The New York Times published an article today about a teacher at The Success Academy, a ”high achieving” school in New York City, who was observed abusing a young child verbally for getting confused on a math problem. The article includes an accompanying video filmed surreptitiously by an assistant teacher. In the video, we see the teacher ripping up the child’s paper and almost throwing it at her, we hear the teacher telling the student to go to the ”calm down” chair (even though the student [a first grader!] was sitting very still), and we feel the teacher blasting a whole lot of anger at the innocent child. I was so outraged by the video that I added a reader’s comment to the article. It reads:
”Bravo teacher’s assistant, and bravo New York Times, for capturing and disseminating this vivid example of pedagogical child abuse! There is no other term for it. This video segment serves as a symbol of the extent to which accountability and standards in the United States educational system are endangering our children’s emotional and creative lives. No amount of trying to minimize this incident by the so-called ”Success Academy” (success at what cost?) – can detract from the fact that the teacher’s ”model” behavior is in fact only one dramatic example of what happens all the time in schools across our nation while our educational and political leaders from Obama on down continue to legislate and enforce the stressful conditions under which the most vulnerable of our citizens – the children – labor. We’ve lost a generation. Is it any wonder that our country’s citizens seem now to be unable think for themselves and instead flock to mindless political blowhards who proffer simplistic and dangerous solutions to the world’s woes?”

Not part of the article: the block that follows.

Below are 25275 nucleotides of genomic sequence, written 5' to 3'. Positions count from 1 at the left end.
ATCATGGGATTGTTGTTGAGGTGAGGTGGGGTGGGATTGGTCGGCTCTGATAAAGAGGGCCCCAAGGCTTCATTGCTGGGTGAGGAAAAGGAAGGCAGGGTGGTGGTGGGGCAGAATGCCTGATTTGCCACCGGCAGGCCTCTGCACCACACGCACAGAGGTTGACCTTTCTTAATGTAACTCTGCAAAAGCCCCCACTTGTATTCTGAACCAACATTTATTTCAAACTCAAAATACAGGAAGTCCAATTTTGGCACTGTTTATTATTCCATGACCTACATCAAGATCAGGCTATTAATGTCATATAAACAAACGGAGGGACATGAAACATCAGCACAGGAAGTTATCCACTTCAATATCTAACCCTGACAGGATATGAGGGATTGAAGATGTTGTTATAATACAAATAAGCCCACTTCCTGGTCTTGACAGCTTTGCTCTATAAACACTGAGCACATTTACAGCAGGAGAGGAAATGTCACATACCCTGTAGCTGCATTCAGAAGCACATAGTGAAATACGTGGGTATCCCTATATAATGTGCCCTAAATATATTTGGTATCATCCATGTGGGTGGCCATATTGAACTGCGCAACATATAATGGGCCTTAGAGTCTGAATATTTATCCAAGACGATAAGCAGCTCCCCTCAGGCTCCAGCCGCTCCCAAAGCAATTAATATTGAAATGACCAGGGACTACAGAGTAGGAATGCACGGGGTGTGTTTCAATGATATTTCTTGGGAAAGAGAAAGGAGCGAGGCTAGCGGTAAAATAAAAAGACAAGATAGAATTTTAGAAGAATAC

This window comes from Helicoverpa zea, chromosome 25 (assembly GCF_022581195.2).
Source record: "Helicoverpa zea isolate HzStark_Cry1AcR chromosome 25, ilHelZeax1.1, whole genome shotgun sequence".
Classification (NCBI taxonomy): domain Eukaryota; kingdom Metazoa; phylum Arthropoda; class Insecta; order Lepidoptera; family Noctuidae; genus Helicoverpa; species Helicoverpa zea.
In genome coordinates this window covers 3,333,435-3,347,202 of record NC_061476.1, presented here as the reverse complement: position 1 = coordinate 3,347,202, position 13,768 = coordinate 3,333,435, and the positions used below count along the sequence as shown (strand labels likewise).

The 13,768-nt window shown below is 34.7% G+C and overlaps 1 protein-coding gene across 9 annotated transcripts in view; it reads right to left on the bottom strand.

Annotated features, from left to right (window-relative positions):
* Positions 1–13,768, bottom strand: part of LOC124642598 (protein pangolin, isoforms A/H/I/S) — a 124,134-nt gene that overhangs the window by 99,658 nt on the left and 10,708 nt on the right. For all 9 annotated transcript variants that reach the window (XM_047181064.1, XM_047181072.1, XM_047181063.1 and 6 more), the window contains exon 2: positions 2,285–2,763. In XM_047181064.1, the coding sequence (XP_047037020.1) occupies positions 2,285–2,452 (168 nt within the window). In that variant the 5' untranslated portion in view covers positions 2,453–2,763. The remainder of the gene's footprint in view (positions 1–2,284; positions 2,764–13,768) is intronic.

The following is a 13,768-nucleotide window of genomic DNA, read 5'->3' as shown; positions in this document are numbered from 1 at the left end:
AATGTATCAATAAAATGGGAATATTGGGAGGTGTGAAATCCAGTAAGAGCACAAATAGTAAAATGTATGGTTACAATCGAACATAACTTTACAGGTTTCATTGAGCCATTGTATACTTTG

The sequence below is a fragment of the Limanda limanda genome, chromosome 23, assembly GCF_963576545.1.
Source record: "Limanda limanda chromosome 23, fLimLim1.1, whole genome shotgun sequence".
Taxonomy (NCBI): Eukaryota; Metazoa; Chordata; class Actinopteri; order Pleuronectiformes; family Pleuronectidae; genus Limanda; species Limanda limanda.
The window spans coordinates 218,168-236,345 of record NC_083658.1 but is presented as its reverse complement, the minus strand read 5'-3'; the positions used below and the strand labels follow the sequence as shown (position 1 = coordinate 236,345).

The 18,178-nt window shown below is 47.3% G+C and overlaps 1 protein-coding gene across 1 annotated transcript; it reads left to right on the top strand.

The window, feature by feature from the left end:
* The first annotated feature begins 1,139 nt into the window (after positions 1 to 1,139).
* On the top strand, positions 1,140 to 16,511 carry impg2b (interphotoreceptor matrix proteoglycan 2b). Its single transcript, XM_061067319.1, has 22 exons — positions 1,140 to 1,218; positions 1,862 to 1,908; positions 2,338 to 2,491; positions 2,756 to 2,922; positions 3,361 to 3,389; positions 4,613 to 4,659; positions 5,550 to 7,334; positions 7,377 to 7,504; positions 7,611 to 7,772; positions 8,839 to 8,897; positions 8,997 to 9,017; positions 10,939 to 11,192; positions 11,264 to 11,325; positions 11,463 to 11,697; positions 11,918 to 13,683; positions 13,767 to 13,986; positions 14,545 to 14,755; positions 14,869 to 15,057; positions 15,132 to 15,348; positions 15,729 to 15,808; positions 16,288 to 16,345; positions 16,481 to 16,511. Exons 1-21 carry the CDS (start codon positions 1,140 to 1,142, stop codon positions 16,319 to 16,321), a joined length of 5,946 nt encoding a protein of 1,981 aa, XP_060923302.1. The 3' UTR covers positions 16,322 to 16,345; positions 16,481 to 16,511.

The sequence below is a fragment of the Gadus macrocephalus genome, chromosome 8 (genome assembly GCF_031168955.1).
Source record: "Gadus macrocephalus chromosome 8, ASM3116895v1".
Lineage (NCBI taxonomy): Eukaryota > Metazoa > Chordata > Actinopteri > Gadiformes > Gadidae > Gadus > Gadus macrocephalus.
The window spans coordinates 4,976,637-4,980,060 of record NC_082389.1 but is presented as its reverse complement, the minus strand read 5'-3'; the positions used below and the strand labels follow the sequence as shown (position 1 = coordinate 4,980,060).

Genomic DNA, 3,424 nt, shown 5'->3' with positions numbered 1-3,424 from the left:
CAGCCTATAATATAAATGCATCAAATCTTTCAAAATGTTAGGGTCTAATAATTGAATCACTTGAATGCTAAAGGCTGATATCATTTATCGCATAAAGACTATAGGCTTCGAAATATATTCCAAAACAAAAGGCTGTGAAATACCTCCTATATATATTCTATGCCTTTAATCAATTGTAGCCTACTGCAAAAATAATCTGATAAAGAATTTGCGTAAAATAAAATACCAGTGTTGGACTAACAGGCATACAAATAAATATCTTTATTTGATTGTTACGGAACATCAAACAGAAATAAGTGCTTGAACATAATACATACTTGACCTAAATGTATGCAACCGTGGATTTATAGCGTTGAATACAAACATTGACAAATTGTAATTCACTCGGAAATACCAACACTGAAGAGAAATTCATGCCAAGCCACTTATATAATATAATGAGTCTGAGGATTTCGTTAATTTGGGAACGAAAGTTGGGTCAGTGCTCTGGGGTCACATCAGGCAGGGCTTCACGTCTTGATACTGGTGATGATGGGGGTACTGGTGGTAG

It is not enough to simply criticize this single incident (the teacher by the way was initially suspended after the story broke, but was then shortly thereafter reinstated as one of the schools’ ”model” teachers). We must ask ourselves what our educational system is doing to children with its insistence on high test scores and grades, and how our society itself may be at risk because of the institutional child abuse that goes on in virtually every public school classroom in the nation where students are treated as test-taking machines and asked to do artificial learning tasks totally unsuited to their natures and needs as natural geniuses who were born with innate curiosity, creativity, and imagination.
For more information about the ”miseducation” of America, see my book If Einstein Ran the Schools: Revitalizing U.S. Education.
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